Who is the greatest?

How about John the Baptizer.

John the Baptizer, like the disciples, was linked and connected to Jesus. To the Messiah. To the King. His role had produced for him a massive following. Great crowds. A mega-church in the wilderness. But this is not what made him the greatest, in Jesus' estimation. It wasn't these apparent trappings of ministry success.

What made John the greatest?

We find the answer in another discussion between disciples. But this time, it is the disciples of John the Baptizer. They are observing the ministry of Jesus, that his disciples are now also baptizing, and that the crowds that once flocked to John, are flocking to him (John 3:25ff). Can't you hear it?

"They are leaving us John! Your numbers are down, his numbers are up. What are you going to do? Your greatness and influence are slipping away."

The response of John is stunning and beautiful. John answered,

“A person cannot receive even one thing unless it is given him from heaven. You yourselves bear me witness, that I said, ‘I am not the Messiah, but I have been sent before him.’  
The one who has the bride is the bridegroom. The friend of the bridegroom, who stands and hears him, rejoices greatly at the bridegroom’s voice. 
Therefore this joy of mine is now complete.  
He must increase,
but I must decrease.” 
(John 3:27–30, ESV)

What makes John the greatest is his all-consuming passion to proclaim the greatness of Jesus, the King. The reason for John's very existence, the aim of his life, was to point to someone greater, and, in the pointing, to fade away.

Byers again:

...the ultimate function of his public ministry was redirection. There is no self-orientation in John's celebrity status...for the Baptizer, [the increase of Jesus' ministry "draw"] was the surest sign of his ministry's success.
There is no question that John had a divinely mandated public persona. The man had a message, and he kept preaching as the crowds grew larger. But his calling was to highlight another then slip offstage to let his own ministry fade into obscurity.

Back to Luke's story: the discussion, this uncomfortable and embarrasing moment where twelve men are arguing for the top spot, right in front of their Master who has just spoken of his impending slaughter.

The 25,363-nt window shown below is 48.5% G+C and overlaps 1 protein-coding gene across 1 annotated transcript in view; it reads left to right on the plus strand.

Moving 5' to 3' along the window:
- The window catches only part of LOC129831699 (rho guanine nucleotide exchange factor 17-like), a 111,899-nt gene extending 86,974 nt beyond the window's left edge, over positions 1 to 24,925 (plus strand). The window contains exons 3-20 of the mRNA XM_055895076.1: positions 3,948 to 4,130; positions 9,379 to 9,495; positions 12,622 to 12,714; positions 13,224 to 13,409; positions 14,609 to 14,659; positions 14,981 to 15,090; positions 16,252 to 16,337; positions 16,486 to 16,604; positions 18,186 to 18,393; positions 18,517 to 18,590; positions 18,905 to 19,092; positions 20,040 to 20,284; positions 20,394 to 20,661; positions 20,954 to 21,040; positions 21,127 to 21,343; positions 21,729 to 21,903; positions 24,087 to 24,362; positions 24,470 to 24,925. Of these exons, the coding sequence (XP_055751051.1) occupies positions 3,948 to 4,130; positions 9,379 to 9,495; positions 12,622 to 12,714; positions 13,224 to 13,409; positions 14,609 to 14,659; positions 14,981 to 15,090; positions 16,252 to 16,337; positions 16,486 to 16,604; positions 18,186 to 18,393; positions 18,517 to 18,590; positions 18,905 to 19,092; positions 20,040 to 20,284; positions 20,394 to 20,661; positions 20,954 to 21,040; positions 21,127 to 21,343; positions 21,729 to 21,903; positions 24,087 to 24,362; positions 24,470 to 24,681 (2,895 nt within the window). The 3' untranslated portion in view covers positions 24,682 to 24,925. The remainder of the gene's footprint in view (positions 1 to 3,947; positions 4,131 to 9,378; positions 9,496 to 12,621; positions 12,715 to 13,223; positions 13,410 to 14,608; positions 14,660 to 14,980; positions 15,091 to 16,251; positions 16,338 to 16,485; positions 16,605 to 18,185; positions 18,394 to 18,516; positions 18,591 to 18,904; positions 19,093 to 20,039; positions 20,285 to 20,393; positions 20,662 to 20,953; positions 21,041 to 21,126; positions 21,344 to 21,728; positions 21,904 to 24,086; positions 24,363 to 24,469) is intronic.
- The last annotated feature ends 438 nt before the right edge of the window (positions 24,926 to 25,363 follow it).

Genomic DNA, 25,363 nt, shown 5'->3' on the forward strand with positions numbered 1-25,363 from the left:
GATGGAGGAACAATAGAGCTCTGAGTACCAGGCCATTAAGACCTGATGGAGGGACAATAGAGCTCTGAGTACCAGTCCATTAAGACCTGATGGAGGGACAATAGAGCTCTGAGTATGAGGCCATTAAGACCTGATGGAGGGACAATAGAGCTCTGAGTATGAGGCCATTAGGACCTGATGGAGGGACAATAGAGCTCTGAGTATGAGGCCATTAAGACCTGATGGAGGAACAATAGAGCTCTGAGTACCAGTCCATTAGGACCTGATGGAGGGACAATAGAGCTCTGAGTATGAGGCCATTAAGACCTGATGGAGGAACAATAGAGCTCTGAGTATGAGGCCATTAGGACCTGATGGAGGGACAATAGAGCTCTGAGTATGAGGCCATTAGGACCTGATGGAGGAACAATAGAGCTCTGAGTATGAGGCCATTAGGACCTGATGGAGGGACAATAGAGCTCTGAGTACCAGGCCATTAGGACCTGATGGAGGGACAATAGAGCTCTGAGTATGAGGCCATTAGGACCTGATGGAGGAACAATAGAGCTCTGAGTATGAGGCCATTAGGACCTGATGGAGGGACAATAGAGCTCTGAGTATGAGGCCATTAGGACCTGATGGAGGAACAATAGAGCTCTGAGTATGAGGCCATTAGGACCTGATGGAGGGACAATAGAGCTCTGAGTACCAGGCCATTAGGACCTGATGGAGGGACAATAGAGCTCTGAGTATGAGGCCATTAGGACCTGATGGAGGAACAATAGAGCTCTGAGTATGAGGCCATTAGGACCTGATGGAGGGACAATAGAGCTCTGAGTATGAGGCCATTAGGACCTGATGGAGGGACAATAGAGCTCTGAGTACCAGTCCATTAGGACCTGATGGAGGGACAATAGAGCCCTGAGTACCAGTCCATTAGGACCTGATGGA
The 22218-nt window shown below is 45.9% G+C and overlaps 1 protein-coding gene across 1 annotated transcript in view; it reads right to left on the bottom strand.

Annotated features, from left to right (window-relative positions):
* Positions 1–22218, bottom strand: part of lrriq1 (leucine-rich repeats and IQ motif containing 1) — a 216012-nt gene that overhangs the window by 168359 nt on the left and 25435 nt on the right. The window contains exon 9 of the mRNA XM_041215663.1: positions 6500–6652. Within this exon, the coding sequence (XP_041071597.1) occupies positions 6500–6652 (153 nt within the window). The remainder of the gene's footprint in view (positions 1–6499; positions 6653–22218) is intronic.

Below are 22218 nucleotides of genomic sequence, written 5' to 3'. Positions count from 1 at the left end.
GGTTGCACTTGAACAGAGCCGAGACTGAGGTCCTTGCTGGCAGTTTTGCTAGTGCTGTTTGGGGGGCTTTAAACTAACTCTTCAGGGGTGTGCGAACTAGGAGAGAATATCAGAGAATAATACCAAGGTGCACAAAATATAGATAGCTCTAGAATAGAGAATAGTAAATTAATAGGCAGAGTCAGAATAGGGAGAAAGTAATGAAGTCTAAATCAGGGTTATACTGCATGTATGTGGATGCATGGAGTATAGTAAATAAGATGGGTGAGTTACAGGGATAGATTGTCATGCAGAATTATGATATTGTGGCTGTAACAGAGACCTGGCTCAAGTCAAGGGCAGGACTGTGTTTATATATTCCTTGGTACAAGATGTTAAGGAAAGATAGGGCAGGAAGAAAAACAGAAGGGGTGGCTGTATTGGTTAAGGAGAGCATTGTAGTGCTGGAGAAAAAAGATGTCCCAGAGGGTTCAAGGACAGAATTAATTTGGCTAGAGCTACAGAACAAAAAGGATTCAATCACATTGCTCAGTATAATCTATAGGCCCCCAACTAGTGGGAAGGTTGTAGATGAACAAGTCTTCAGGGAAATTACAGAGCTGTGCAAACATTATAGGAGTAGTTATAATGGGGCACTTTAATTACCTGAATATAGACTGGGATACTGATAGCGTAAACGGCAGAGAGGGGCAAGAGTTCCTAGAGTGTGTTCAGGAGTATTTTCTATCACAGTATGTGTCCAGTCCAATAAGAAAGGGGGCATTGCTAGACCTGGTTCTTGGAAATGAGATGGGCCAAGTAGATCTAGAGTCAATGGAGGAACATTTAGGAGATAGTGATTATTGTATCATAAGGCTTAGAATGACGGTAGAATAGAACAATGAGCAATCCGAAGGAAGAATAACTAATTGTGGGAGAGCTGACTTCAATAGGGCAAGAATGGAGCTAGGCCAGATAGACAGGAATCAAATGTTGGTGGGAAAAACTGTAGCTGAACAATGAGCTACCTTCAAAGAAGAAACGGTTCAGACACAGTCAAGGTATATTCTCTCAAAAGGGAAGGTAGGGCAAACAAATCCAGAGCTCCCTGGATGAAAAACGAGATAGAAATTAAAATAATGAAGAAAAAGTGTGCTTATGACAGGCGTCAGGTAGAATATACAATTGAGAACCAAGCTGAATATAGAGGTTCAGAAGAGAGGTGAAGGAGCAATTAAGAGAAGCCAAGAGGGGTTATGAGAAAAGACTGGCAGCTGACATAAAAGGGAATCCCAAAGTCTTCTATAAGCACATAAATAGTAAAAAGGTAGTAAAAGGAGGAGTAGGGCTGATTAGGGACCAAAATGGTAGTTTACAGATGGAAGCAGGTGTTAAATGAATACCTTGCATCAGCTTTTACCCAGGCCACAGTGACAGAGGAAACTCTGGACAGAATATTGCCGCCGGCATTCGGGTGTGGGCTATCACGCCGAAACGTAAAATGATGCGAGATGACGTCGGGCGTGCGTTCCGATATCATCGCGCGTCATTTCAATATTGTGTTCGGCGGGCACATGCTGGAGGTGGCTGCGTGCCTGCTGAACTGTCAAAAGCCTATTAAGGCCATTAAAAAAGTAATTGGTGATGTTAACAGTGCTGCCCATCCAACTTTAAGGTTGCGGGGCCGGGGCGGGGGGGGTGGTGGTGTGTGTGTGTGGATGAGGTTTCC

You see, John the Baptizer gets what the disciples of Jesus do not. Namely, it is not about them (or about me, or about you).

It's about Jesus.

Even as Jesus gently instructs and defines greatness with the illustration of a child in his lap (Luke 9:47ff), the point is clear.

Whoever receives this child in my name...

In his name.

In Jesus' name.

In the name of the King.

In a tremendous act of love, Jesus frees the twelve disciples - and all disciples across all time - from endless rivalries, jealousies, comparisons, grabs for power, and strivings for status.

Jesus, in this little moment as they live life together, hanging out in Galilee, shows his disciples the joy-filled truth that in his kingdom, people are set free from a life such as this. For it is a life of bondage. Of endless discontent. Because there will always be someone better, greater, cooler, more effective, more powerful, and with more status (from an earthly point of view). There will always be someone greater.

The path to joy is re-direction.

The path to joy is to do all you do in the name of Jesus. To die to yourself. To die to your constant yearning for greatness. To turn away from your hunger to be known.

The path to greatness and joy (remember what John the Baptizer said, "this joy of mine is now complete) isn't in thinking less of yourself,

it is in thinking of yourself less,

and of Jesus more.

You must decrease.

He must increase.

Praise Jesus!

If you'd like to think through this a little more, I'll see you Sunday at Calvary Community Church, where we'll spend some more time in Luke 9:46-50.

See you then.

 

Why Jesus Came